As we contemplate the extraordinarily strong earnings from Wall Street’s big banks last week, it’s important to remember that Wall Street isn’t Main Street.
I’m starting up my videos on JubakAM.com again–this time using YouTube as a platform. My fifty-eighth YouTube video “3 Picks for Iffy Growth” went up today.
I’m starting up my videos on JubakAM.com again–this time using YouTube as a platform. My forty-ninth YouTube video “The market’s big fear is the economy” went up today.
Just about all of the Pandemic stimulus programs–checks for households, no-cost small business loans, enhanced unemployment payments–will have expired by sometime in 2022. Which is leading economists to project a slowdown in the U.S. economy for the second half of 2022. No matter what the size of the Biden administration budget finally turns out to be. U.S. fiscal policy will go from stimulating economic activity to acting as a drag on the economy. The Brookings Institution’s Hutchins Center calculates that the economic impact from federal, state and local-government taxes and spending turned negative in the second quarter of 2021 and will remain that way into 2023.
We want to see the job gains before we remove any support for the economy, Federal Reserve Chairman Jerome Powell said at an event at the International Monetary Fund, on Thursday, April 8. Putting another marker in the ground on when the central bank might start to cut back on its schedule to purchase $120 billion a month in Treasuries and mortgage-backed securities–and then to raise its benchmark interest rate, Powell said the Fed wants to see a string of months like March when the economy added 916,000 jobs.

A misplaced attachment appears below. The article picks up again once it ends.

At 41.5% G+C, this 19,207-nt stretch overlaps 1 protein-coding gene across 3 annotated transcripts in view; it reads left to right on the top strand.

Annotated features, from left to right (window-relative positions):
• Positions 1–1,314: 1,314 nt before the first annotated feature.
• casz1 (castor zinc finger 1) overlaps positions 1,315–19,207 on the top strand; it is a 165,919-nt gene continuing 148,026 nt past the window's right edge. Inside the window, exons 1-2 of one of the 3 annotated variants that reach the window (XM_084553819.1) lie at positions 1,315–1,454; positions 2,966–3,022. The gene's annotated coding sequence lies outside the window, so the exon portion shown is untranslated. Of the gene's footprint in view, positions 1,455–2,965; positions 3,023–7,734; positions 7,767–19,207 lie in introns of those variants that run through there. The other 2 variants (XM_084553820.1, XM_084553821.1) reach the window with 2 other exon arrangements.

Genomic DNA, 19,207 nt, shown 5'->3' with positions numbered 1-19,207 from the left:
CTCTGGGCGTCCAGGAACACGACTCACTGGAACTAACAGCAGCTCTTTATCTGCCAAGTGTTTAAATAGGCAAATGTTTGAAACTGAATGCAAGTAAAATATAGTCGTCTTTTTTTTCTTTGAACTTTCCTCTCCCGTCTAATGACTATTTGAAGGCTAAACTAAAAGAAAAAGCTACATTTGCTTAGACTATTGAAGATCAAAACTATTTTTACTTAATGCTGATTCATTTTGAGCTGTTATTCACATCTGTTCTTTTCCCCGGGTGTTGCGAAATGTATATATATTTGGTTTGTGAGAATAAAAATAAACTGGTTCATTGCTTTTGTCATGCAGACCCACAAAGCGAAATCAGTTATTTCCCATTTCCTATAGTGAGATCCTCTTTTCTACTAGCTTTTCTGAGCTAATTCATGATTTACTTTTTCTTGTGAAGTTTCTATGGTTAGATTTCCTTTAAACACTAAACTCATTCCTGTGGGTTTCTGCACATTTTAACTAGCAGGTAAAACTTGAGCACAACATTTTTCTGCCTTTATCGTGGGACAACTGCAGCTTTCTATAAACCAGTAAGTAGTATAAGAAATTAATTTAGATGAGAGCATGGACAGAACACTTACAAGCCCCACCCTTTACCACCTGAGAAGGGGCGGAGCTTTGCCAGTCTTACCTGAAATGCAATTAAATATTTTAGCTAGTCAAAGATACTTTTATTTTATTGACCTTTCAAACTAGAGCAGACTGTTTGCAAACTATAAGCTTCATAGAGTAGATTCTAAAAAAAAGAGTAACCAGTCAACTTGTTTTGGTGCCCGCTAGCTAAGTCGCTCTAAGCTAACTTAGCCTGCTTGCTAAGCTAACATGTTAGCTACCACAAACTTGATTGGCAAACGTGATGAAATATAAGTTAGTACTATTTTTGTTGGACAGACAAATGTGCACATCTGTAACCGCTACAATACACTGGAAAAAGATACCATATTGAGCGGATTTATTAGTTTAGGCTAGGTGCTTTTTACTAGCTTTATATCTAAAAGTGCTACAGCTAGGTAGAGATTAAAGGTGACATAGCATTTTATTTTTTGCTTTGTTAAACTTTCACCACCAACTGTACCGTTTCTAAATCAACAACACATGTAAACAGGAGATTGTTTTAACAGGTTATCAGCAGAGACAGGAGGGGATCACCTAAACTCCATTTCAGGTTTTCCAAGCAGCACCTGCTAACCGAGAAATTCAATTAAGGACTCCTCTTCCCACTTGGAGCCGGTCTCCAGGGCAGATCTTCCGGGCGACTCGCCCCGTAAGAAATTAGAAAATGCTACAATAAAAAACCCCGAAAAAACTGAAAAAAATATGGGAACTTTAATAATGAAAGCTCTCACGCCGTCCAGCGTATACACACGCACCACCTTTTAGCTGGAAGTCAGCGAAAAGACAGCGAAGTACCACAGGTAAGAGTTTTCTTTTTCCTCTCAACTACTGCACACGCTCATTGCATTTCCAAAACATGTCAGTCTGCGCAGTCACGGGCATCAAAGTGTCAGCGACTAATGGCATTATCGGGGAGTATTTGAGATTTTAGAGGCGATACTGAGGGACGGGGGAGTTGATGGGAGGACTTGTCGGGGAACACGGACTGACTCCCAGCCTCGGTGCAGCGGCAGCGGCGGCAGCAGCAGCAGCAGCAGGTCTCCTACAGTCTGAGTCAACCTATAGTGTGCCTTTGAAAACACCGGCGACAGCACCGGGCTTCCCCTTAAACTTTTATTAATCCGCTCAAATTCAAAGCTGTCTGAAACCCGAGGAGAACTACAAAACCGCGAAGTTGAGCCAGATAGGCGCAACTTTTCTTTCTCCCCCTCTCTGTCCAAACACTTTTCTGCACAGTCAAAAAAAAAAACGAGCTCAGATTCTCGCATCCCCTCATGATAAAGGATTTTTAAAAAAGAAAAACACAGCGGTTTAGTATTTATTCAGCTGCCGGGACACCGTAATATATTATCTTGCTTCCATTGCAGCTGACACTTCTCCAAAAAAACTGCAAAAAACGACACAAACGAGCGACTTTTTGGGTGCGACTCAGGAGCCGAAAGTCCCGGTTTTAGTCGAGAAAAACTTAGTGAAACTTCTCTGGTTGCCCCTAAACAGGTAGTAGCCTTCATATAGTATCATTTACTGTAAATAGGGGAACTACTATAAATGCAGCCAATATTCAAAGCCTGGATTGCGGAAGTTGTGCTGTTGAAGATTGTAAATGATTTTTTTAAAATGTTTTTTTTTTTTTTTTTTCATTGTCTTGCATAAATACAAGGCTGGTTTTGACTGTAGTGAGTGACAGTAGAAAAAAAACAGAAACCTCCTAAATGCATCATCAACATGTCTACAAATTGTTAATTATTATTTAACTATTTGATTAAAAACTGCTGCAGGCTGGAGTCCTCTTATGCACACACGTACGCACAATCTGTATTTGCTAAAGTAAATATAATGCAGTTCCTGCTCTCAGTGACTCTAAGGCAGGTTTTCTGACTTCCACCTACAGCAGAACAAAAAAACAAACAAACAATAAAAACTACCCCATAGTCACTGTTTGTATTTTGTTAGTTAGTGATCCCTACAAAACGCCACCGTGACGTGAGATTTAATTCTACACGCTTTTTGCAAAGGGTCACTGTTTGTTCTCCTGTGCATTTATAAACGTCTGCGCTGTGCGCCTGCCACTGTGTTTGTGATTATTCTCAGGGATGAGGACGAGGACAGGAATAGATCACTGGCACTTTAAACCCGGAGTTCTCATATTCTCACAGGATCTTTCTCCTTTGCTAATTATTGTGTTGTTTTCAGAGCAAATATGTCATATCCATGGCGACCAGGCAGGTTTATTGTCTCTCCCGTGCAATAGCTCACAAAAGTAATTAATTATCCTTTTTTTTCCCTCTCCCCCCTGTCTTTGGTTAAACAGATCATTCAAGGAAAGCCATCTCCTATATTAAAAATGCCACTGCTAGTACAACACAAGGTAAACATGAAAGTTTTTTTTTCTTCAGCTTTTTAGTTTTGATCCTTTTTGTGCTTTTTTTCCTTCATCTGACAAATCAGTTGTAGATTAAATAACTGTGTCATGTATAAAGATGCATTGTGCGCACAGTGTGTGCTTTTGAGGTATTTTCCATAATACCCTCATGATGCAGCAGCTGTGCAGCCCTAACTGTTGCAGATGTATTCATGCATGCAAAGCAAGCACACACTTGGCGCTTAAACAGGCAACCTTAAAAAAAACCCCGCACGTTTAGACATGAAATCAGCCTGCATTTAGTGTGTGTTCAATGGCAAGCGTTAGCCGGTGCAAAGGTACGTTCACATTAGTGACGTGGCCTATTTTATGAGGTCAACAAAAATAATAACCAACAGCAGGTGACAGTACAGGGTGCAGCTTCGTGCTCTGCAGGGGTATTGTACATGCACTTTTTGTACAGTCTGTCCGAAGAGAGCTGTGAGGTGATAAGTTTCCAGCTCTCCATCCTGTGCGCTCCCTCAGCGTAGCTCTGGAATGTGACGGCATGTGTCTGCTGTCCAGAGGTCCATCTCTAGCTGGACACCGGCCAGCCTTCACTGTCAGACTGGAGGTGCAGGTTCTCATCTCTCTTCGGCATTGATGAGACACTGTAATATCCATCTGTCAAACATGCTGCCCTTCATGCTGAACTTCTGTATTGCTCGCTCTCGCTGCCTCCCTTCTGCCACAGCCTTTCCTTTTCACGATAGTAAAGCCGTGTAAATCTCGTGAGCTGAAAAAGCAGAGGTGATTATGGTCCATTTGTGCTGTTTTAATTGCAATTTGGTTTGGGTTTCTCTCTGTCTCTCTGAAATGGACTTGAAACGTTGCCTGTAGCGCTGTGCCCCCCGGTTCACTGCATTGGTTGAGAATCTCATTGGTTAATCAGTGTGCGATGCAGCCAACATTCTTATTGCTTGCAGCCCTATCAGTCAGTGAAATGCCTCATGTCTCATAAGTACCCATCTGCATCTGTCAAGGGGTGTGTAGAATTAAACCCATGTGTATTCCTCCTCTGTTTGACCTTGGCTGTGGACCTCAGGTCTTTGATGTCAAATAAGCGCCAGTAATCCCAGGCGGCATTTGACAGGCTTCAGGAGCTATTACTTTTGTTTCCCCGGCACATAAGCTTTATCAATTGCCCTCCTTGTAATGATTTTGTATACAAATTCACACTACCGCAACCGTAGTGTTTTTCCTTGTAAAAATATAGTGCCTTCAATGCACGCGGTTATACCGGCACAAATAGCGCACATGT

Initial claims for unemployment benefits through regular state programs climbed to 1.15 million on an unadjusted basis for the week ended January 9. On a seasonally adjusted basis claims rose to 965,000, an increase of 181,000 in the week. Add 284,000 new claims filed for Pandemic Unemployment Assistance, an emergency federal program for freelancers, part-time workers and others normally ineligible for state jobless benefits. It was the first week since July in which the unadjusted number of new state claims exceeded one million.
For the week ended November 14, 742,000 workers filed new claims for unemployment in regular state programs. That was an increase of 31,000 from the prior week. The increase was the first in five weeks.
According to a report from the Century Foundation, 12 million Americans are set to lose unemployment insurance by the end of 2020 with the bulk of those 7.3 million set to lose their benefits on December 26.